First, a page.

IT was with great sadness that I and the communities of Movement For National Reformation received the news of Chief Anthony (Tony) Enahoro’s death on December 15, 2010. He was old enough to have died, he came and left many positive marks and as such his departure is a celebration of a life well spent. Nevertheless, it has been very difficult to accept the fact that we will never see him again. Despite the gap in our age, he was first a friend before he was a leader to me. He was the most democratic Nigerian I have been privileged to associate with. He is one leader that will be greatly missed.
He was one of the great leaders of the Nigerian independence movement, a core spirit in the drive for our independence. His first loyalty was to the freedom of humanity without any exception. Every other thing, be it his freedom, health, or even family came second. Thankfully, his rich mental ability ensured that if he had been born anywhere other than Nigeria he would still have been a leader fighting the same crusade. His genius was in his ability to observe and conceptualise his environment with great clarity, a rare quality among African intellectuals. On many occasions he would review his sadness about the African intellectuals who principally studied in abstract, and as such were unable to have strategic insight into how Africa could conquer its environment.
Born in the south western town of Uromi on July 22, 1923, he knew very early what he wanted in life. His enlightened father, a school headmaster wanted him to be a lawyer, but he chose politics and journalism – a choice which his father accepted. He became an ardent advocate of Nigerian independence from Britain at the relatively young age of 20. He was the president of the Nigerian Union of Students in 1943 and his political activities brought him into collision with the British colonial police who imprisoned him in 1946, 1947 and again in 1949.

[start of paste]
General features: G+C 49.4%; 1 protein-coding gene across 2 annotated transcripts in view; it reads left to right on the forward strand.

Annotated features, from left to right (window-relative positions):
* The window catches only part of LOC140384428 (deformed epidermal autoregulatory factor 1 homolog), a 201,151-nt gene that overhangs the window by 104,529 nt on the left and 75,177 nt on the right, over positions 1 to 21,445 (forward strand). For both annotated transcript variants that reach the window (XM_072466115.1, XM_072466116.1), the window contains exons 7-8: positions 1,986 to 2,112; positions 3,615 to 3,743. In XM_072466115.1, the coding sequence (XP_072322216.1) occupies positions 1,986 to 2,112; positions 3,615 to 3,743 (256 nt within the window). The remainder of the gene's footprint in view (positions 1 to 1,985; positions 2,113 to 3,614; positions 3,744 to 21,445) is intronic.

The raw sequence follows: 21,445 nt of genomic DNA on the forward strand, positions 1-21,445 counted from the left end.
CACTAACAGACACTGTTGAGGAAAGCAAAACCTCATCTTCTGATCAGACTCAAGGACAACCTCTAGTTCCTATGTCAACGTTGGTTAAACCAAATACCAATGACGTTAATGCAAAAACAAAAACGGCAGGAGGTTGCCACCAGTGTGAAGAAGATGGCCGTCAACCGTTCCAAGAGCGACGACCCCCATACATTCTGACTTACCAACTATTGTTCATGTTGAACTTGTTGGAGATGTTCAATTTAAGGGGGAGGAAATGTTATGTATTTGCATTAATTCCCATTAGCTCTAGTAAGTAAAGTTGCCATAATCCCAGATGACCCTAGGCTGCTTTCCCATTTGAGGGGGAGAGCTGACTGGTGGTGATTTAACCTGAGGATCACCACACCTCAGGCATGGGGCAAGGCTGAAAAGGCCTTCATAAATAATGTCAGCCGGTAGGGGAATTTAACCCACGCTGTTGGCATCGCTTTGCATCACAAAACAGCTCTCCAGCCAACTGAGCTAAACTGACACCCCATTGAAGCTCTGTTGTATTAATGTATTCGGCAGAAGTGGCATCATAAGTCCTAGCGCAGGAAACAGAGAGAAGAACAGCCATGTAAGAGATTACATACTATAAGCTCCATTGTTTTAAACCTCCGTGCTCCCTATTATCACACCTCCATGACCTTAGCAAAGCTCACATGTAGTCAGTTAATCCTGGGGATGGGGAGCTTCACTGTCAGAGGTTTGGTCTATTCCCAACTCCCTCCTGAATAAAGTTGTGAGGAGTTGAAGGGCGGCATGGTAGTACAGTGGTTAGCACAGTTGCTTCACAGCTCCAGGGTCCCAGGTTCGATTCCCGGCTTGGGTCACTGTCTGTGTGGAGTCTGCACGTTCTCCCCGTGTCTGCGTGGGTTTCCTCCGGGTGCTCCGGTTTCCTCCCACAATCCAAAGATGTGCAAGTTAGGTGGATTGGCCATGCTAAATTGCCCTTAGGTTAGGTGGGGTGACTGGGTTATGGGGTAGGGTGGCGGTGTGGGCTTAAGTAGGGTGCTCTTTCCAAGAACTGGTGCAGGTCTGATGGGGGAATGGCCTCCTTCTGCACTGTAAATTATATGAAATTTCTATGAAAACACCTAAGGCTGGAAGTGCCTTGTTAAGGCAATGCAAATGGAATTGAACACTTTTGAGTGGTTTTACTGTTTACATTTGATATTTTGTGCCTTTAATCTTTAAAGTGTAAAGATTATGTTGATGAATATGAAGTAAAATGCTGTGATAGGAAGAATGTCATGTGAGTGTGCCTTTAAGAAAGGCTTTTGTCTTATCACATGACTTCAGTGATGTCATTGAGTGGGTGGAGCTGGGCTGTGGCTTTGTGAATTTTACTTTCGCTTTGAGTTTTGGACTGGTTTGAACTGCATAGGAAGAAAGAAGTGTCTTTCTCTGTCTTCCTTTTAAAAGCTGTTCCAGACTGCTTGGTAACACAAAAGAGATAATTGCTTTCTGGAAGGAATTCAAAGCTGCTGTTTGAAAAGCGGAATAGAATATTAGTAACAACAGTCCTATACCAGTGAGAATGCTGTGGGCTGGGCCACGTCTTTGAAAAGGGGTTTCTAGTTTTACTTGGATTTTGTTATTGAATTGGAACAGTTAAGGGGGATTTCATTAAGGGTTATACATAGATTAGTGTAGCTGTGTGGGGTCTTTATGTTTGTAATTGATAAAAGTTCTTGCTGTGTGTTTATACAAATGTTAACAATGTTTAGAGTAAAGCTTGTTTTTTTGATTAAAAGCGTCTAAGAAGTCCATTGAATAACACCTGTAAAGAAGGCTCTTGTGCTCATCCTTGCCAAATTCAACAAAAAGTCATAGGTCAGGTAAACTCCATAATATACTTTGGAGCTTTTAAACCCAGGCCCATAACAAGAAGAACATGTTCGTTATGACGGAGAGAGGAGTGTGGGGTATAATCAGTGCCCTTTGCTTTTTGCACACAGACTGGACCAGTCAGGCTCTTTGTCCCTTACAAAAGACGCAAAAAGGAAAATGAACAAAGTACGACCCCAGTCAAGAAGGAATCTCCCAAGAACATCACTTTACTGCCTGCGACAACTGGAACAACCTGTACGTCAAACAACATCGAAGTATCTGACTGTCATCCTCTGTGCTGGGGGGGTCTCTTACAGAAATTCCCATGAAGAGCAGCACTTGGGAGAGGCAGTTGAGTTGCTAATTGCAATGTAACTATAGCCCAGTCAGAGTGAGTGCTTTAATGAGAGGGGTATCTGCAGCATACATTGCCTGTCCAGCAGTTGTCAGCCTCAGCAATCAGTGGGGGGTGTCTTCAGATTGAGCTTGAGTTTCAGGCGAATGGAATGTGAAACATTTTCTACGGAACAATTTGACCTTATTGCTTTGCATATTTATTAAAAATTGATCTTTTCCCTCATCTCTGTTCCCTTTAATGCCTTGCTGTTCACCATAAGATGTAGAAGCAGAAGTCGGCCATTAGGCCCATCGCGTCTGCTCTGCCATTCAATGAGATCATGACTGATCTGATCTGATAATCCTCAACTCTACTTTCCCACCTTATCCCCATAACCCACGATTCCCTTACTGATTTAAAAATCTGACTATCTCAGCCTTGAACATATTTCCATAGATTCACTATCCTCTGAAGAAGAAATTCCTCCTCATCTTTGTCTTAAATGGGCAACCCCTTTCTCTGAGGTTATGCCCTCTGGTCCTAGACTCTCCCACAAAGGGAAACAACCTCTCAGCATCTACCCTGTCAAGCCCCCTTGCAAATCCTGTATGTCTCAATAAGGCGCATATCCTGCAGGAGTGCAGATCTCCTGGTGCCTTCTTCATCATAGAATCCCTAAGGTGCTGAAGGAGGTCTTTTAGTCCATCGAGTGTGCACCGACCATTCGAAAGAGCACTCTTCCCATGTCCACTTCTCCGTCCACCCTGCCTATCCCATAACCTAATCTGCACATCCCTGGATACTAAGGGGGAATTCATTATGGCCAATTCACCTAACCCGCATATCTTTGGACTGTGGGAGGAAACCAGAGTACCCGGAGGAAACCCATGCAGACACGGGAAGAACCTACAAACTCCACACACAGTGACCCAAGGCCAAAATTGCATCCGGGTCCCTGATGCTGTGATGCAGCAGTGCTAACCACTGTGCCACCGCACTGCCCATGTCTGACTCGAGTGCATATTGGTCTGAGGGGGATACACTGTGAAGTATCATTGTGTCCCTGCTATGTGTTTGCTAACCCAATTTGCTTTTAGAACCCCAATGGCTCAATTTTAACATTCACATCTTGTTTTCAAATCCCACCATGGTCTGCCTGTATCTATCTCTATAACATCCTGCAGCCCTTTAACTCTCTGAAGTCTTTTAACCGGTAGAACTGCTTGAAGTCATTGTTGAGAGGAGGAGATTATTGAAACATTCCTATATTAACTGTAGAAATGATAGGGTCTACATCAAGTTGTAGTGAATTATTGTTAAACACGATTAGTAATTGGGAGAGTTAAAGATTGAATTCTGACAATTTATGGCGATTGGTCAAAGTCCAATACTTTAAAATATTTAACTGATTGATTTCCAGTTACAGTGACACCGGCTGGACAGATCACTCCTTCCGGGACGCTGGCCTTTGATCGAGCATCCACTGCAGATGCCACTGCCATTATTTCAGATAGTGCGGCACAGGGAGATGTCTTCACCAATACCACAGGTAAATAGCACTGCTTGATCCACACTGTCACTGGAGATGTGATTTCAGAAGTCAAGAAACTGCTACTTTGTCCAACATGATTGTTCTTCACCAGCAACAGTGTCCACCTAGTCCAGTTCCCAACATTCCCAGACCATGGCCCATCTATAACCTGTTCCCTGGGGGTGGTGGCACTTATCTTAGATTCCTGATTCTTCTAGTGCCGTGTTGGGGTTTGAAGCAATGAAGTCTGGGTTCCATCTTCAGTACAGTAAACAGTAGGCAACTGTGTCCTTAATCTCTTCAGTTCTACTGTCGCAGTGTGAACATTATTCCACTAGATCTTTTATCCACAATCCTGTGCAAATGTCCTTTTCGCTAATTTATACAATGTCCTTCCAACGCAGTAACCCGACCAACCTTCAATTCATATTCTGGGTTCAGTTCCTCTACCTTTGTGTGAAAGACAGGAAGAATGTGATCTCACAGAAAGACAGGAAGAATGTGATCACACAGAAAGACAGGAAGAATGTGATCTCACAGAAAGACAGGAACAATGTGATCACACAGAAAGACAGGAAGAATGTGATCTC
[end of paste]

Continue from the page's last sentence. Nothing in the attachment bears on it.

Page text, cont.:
He quite enjoyed his life as a journalist as it gave him a platform to continue his crusade for the emancipation of mankind. He indeed thrived under danger, as he once narrated rather animatedly of the four occasions when he escaped politically motivated assassinations – the type of danger that comes with journalism even in this modern era. Chief Enahoro became the editor of Dr. Nnamdi Azikiwe’s newspaper, the Southern Nigerian Defender, Ibadan, in 1944 at the age of 21, thus becoming Nigeria’s youngest editor ever. He later became the editor of Zik’s Comet, Kano, 1945-49; the associate editor for the West African Pilot, Lagos; and the editor-in-chief for Morning Star, 1950-53.
Principled, stubborn and a bloody risk-taker, Chief Anthony Enahoro was hardly arrogant in spite of his enviable qualities. One often wondered how he blended the diametric qualities of a revolutionary mind with strong democratic values as well in addition to generally being a very nice human being. His mind was fertile enough to accommodate and spot good ideas irrespective of their origin. Age was never a barrier to him, if he thought you had a good idea he was always willing to listen. He would seek opinions and clarifications to ensure his eventual position on any issue was unassailable.